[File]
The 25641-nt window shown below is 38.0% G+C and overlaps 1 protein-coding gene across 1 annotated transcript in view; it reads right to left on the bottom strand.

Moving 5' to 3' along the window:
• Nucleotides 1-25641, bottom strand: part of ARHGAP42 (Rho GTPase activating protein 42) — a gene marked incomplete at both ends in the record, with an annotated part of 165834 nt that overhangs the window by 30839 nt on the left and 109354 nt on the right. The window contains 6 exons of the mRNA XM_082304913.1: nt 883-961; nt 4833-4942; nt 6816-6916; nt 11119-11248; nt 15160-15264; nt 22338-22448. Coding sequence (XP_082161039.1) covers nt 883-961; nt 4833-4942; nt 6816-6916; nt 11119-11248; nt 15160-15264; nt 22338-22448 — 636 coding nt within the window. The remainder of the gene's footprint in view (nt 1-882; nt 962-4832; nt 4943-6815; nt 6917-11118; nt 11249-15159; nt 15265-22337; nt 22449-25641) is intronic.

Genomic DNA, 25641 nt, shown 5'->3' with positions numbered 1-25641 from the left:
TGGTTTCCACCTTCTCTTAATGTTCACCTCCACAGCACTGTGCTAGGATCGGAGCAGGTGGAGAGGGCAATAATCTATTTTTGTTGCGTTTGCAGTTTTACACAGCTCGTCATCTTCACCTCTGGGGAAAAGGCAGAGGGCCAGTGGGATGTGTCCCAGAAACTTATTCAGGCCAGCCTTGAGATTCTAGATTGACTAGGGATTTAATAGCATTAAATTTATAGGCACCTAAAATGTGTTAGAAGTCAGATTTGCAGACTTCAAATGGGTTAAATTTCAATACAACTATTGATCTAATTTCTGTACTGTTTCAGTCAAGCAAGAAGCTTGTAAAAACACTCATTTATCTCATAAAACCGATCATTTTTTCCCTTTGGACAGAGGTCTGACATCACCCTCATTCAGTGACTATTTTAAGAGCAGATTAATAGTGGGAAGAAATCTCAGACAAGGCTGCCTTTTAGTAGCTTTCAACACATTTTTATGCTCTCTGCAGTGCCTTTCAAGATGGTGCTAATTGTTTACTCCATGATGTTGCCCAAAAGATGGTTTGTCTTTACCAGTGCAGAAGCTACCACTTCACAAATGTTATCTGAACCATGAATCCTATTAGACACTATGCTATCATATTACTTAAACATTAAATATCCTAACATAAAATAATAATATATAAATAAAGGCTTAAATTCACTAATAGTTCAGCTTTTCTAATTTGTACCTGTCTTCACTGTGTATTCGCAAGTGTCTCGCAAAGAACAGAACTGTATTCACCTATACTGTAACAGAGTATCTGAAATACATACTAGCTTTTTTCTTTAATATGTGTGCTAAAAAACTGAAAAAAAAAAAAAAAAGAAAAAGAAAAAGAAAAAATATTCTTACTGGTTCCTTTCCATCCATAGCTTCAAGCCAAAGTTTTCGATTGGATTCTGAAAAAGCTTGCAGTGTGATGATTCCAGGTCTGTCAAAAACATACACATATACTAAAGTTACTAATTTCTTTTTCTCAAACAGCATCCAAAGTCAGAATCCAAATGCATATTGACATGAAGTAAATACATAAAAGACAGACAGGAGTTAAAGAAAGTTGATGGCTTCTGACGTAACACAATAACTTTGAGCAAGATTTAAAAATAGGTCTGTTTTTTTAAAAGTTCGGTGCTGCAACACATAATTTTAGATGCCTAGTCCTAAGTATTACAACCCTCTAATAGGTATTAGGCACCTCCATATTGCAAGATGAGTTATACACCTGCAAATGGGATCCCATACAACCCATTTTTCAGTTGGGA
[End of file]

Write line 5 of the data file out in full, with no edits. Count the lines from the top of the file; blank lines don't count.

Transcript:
TGGTTTCCACCTTCTCTTAATGTTCACCTCCACAGCACTGTGCTAGGATCGGAGCAGGTGGAGAGGGCAATAATCTATTTTTGTTGCGTTTGCAGTTTTACACAGCTCGTCATCTTCACCTCTGGGGAAAAGGCAGAGGGCCAGTGGGATGTGTCCCAGAAACTTATTCAGGCCAGCCTTGAGATTCTAGATTGACTAGGGATTTAATAGCATTAAATTTATAGGCACCTAAAATGTGTTAGAAGTCAGATTTGCAGACTTCAAATGGGTTAAATTTCAATACAACTATTGATCTAATTTCTGTACTGTTTCAGTCAAGCAAGAAGCTTGTAAAAACACTCATTTATCTCATAAAACCGATCATTTTTTCCCTTTGGACAGAGGTCTGACATCACCCTCATTCAGTGACTATTTTAAGAGCAGATTAATAGTGGGAAGAAATCTCAGACAAGGCTGCCTTTTAGTAGCTTTCAACACATTTTTATGCTCTCTGCAGTGCCTTTCAAGATGGTGCTAATTGTTTACTCCATGATGTTGCCCAAAAGATGGTTTGTCTTTACCAGTGCAGAAGCTACCACTTCACAAATGTTATCTGAACCATGAATCCTATTAGACACTATGCTATCATATTACTTAAACATTAAATATCCTAACATAAAATAATAATATATAAATAAAGGCTTAAATTCACTAATAGTTCAGCTTTTCTAATTTGTACCTGTCTTCACTGTGTATTCGCAAGTGTCTCGCAAAGAACAGAACTGTATTCACCTATACTGTAACAGAGTATCTGAAATACATACTAGCTTTTTTCTTTAATATGTGTGCTAAAAAACTGAAAAAAAAAAAAAAAAGAAAAAGAAAAAGAAAAAATATTCTTACTGGTTCCTTTCCATCCATAGCTTCAAGCCAAAGTTTTCGATTGGATTCTGAAAAAGCTTGCAGTGTGATGATTCCAGGTCTGTCAAAAACATACACATATACTAAAGTTACTAATTTCTTTTTCTCAAACAGCATCCAAAGTCAGAATCCAAATGCATATTGACATGAAGTAAATACATAAAAGACAGACAGGAGTTAAAGAAAGTTGATGGCTTCTGACGTAACACAATAACTTTGAGCAAGATTTAAAAATAGGTCTGTTTTTTTAAAAGTTCGGTGCTGCAACACATAATTTTAGATGCCTAGTCCTAAGTATTACAACCCTCTAATAGGTATTAGGCACCTCCATATTGCAAGATGAGTTATACACCTGCAAATGGGATCCCATACAACCCATTTTTCAGTTGGGA